How Often to Celebrate the Lord’s Supper


Communion-1-3 (Photo credit: Weiers)

Burning Question:  Why do we observe communion only once a quarter?

Communion, also often referred to as the Lord’s Supper, obviously finds its beginnings in Scripture.  It can be somewhat traced back to the Old Testament but finds its clearest expression in the New Testament.  There, Jesus instituted it when He took bread and then the cup, both of which uniquely symbolized His pending death for our sins.  Paul would give a fuller description to the local church for the celebration of the Lord’s Supper in his letter to the Corinthian church (1 Corinthians 11:23-34).  For the believer and follower of Christ, taking the Lord’s Supper is extremely significant and typically grows in significance as we grow in our maturity and understanding of exactly what took place through Christ’s sacrifice for us.

However, the Bible is silent regarding exactly who is to administer the Lord’s Supper and also how often it is to be celebrated.  It is here that we find a variety of practices within local churches.  1 Corinthians 11:26 captures the words of Christ when He says, “For as often as you eat this bread and drink the cup . . . .” [italics mine].  Since Scripture leaves the issue of frequency wide open, it would seem to be wise to find the balance between taking it so often that it becomes routine on one extreme and downright neglecting and failing to celebrate it on the other extreme.  Regarding our ministry at First Baptist Church of the Islands, we celebrate the Lord’s Supper four times per year.  Each time, it is done during each of our morning services when the greatest number of believers are able to participate.  Typically, the entire service is geared around this celebration and rightly so, as it recognizes the cost of our salvation and the responsibility that we inventory our walks and lives to insure that our walk with God is authentic and holy.

No Shirt, No Shoes, No Service?

flip flops

flip flops (Photo credit: Wikipedia)

Burning Question:  Can we make wearing t-shirts, shorts, flip flops, and jeans the norm in church wear?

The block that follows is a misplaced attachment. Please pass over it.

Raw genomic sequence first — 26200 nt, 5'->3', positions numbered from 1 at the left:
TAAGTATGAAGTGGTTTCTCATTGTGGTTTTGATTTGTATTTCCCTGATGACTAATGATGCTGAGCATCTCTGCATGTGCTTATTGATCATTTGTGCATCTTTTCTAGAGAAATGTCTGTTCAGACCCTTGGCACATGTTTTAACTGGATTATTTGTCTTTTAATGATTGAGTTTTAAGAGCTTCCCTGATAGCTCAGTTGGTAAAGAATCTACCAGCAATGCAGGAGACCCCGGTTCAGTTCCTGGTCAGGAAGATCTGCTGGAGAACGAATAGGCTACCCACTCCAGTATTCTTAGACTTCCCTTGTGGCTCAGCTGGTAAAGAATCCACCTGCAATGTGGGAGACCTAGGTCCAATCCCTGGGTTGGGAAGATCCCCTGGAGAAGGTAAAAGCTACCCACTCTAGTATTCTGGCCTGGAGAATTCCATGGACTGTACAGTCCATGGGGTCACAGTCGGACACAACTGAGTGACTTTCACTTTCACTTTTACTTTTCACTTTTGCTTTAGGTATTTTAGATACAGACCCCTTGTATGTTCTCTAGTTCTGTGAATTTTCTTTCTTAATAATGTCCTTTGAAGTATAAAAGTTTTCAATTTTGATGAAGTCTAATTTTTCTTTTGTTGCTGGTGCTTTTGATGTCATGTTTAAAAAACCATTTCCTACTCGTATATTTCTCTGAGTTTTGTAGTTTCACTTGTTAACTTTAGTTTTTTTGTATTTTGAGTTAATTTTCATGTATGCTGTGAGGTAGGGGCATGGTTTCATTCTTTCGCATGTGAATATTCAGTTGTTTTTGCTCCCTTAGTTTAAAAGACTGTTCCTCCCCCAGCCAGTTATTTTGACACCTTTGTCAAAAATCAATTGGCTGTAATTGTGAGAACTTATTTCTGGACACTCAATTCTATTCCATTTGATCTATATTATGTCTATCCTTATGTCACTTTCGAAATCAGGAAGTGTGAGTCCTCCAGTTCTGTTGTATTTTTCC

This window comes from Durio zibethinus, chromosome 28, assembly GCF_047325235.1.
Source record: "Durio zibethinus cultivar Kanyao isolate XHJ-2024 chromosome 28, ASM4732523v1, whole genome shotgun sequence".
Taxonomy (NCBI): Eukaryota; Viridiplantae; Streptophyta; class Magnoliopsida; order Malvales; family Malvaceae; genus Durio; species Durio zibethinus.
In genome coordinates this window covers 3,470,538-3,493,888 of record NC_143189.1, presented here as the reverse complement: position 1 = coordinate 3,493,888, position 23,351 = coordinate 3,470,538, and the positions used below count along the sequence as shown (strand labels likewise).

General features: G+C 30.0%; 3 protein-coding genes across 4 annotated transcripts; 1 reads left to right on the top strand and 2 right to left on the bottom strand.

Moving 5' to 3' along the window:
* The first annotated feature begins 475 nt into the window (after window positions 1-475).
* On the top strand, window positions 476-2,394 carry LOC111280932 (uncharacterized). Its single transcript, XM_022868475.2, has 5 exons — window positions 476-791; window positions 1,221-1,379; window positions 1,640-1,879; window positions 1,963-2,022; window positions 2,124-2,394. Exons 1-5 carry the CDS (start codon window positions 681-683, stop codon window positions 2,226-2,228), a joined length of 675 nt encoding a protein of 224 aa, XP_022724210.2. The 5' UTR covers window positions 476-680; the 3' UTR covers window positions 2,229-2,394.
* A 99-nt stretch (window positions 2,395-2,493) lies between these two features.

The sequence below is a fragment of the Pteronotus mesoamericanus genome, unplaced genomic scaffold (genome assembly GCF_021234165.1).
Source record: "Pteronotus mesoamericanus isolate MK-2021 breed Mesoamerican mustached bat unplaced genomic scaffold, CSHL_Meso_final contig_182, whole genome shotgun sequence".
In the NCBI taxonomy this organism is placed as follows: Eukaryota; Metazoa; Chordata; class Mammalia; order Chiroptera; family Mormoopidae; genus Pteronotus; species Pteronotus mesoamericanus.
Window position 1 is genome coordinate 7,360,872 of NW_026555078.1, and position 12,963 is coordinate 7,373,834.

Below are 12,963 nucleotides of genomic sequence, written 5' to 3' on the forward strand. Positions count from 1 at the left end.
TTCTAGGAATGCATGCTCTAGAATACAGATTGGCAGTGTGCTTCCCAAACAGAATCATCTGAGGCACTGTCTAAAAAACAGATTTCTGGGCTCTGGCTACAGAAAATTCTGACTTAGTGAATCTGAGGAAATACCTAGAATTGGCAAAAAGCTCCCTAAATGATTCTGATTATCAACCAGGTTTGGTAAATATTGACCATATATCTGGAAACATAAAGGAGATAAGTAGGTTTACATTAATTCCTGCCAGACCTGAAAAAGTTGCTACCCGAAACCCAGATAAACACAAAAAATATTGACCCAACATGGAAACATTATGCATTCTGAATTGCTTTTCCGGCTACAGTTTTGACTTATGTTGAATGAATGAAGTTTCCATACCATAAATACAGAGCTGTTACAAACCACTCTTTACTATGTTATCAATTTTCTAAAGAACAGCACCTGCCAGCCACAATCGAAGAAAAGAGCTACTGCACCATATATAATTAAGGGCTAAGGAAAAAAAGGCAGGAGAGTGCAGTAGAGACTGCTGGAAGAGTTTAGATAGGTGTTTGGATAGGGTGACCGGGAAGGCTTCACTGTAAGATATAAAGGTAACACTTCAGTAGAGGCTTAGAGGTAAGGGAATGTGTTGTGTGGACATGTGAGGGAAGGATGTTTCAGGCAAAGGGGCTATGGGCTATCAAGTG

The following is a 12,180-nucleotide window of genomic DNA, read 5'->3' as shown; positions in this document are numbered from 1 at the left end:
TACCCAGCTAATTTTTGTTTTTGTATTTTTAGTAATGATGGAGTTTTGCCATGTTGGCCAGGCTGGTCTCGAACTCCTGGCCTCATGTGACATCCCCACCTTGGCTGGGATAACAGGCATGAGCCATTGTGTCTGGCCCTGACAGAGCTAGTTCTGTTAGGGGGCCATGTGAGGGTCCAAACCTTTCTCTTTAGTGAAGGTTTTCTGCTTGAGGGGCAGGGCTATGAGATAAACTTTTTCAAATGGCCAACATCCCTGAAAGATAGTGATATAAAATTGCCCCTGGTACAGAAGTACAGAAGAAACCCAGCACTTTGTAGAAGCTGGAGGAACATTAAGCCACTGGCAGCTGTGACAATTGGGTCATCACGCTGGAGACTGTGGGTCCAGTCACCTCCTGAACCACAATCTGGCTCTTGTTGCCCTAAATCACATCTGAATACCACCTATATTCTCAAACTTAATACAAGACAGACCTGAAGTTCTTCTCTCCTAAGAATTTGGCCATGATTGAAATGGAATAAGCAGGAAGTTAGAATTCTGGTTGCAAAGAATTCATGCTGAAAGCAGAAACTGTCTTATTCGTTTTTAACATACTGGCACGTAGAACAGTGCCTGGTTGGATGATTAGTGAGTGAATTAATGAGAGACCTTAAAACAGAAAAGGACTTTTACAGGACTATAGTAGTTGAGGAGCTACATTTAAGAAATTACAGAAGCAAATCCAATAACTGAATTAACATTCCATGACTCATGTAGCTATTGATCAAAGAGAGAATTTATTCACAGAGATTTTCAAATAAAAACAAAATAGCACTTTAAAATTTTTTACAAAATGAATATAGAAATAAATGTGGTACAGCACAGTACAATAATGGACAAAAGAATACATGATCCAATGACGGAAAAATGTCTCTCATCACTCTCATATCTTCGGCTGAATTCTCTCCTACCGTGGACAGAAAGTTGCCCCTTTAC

I have to admit . . . I love this question!  Probably in part because I really don’t like wearing a coat and tie if I don’t have to!  I actually addressed this question in a fun way in a message titled “From Me to We” during our Burning Questions sermon series recently (hear it here, beginning at the 3:40 mark in the message).  I was surprised when someone turned in another Burning Questions card, commenting on my comments to the original card (confused yet?).  Long story short, this topic struck a chord!

I love the phrase “norm in church wear”.  Never have really seen a church wear catalog anywhere and have never seen a report from the Commission on Church Wear and Appropriate Worship Attire.  So, I may be operating from a bit of a disadvantage here.

In all seriousness, though, this is a real issue for some today in churches across America.  They feel that God deserves our best and that our best should be demonstrated in how we dress when we attend services each week.  I certainly do not disagree that God deserves our best and feel that many of us as believers could offer far more in our service to God than we actually do.  However when one begins to treat as an expectation, if not an unspoken requirement, that we walk into a church service each week dressed to the max, it seems to be more legalism than it does excellence.  I have had conversations with people who feel that they don’t have what they need to be dressed well for church . . . I tell them that it really doesn’t matter, just come on.  I have met many people, in a variety of settings, who would stand out like a neon sign because they would be dressed in a less than “worthy” manner if they showed up at church . . . doesn’t matter (or at least it shouldn’t matter), so come on anyway.